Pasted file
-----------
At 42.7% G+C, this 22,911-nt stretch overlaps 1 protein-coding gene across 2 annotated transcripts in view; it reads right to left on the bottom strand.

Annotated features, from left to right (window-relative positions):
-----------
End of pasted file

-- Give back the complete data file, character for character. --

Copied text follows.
At 42.7% G+C, this 22,911-nt stretch overlaps 1 protein-coding gene across 2 annotated transcripts in view; it reads right to left on the bottom strand.

Annotated features, from left to right (window-relative positions):